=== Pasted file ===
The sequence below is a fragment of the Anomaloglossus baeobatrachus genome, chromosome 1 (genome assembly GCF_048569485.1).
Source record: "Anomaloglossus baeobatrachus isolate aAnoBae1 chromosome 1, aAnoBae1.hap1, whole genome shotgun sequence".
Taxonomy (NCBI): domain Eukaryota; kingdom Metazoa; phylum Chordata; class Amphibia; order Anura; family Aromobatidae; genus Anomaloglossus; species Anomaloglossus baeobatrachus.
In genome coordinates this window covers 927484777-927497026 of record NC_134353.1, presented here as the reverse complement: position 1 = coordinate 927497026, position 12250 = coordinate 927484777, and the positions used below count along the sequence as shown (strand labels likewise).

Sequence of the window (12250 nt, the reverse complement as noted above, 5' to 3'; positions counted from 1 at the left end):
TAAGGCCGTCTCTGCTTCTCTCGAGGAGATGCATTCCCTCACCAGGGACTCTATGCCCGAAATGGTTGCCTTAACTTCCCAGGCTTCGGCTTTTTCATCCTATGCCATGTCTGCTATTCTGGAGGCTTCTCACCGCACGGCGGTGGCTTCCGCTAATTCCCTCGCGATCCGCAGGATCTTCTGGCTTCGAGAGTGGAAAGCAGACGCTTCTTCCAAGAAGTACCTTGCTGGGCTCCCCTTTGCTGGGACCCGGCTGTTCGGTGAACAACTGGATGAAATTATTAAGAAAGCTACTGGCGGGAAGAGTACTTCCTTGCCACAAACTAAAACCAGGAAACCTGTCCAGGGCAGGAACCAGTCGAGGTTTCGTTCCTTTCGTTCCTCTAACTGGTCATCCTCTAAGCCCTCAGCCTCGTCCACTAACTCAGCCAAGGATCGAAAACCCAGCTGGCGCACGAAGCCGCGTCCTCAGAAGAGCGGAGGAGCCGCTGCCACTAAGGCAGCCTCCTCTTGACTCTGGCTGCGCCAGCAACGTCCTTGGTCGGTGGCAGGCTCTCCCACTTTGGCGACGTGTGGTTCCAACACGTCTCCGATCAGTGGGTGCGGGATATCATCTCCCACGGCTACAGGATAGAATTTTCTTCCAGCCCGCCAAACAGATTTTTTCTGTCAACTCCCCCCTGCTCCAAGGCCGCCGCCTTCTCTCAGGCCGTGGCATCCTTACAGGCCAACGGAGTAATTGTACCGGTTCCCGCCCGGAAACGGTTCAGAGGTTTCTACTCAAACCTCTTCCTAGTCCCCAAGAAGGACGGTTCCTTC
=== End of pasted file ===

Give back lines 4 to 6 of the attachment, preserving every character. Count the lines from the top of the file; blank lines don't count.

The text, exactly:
In genome coordinates this window covers 927484777-927497026 of record NC_134353.1, presented here as the reverse complement: position 1 = coordinate 927497026, position 12250 = coordinate 927484777, and the positions used below count along the sequence as shown (strand labels likewise).

Sequence of the window (12250 nt, the reverse complement as noted above, 5' to 3'; positions counted from 1 at the left end):
TAAGGCCGTCTCTGCTTCTCTCGAGGAGATGCATTCCCTCACCAGGGACTCTATGCCCGAAATGGTTGCCTTAACTTCCCAGGCTTCGGCTTTTTCATCCTATGCCATGTCTGCTATTCTGGAGGCTTCTCACCGCACGGCGGTGGCTTCCGCTAATTCCCTCGCGATCCGCAGGATCTTCTGGCTTCGAGAGTGGAAAGCAGACGCTTCTTCCAAGAAGTACCTTGCTGGGCTCCCCTTTGCTGGGACCCGGCTGTTCGGTGAACAACTGGATGAAATTATTAAGAAAGCTACTGGCGGGAAGAGTACTTCCTTGCCACAAACTAAAACCAGGAAACCTGTCCAGGGCAGGAACCAGTCGAGGTTTCGTTCCTTTCGTTCCTCTAACTGGTCATCCTCTAAGCCCTCAGCCTCGTCCACTAACTCAGCCAAGGATCGAAAACCCAGCTGGCGCACGAAGCCGCGTCCTCAGAAGAGCGGAGGAGCCGCTGCCACTAAGGCAGCCTCCTCTTGACTCTGGCTGCGCCAGCAACGTCCTTGGTCGGTGGCAGGCTCTCCCACTTTGGCGACGTGTGGTTCCAACACGTCTCCGATCAGTGGGTGCGGGATATCATCTCCCACGGCTACAGGATAGAATTTTCTTCCAGCCCGCCAAACAGATTTTTTCTGTCAACTCCCCCCTGCTCCAAGGCCGCCGCCTTCTCTCAGGCCGTGGCATCCTTACAGGCCAACGGAGTAATTGTACCGGTTCCCGCCCGGAAACGGTTCAGAGGTTTCTACTCAAACCTCTTCCTAGTCCCCAAGAAGGACGGTTCCTTC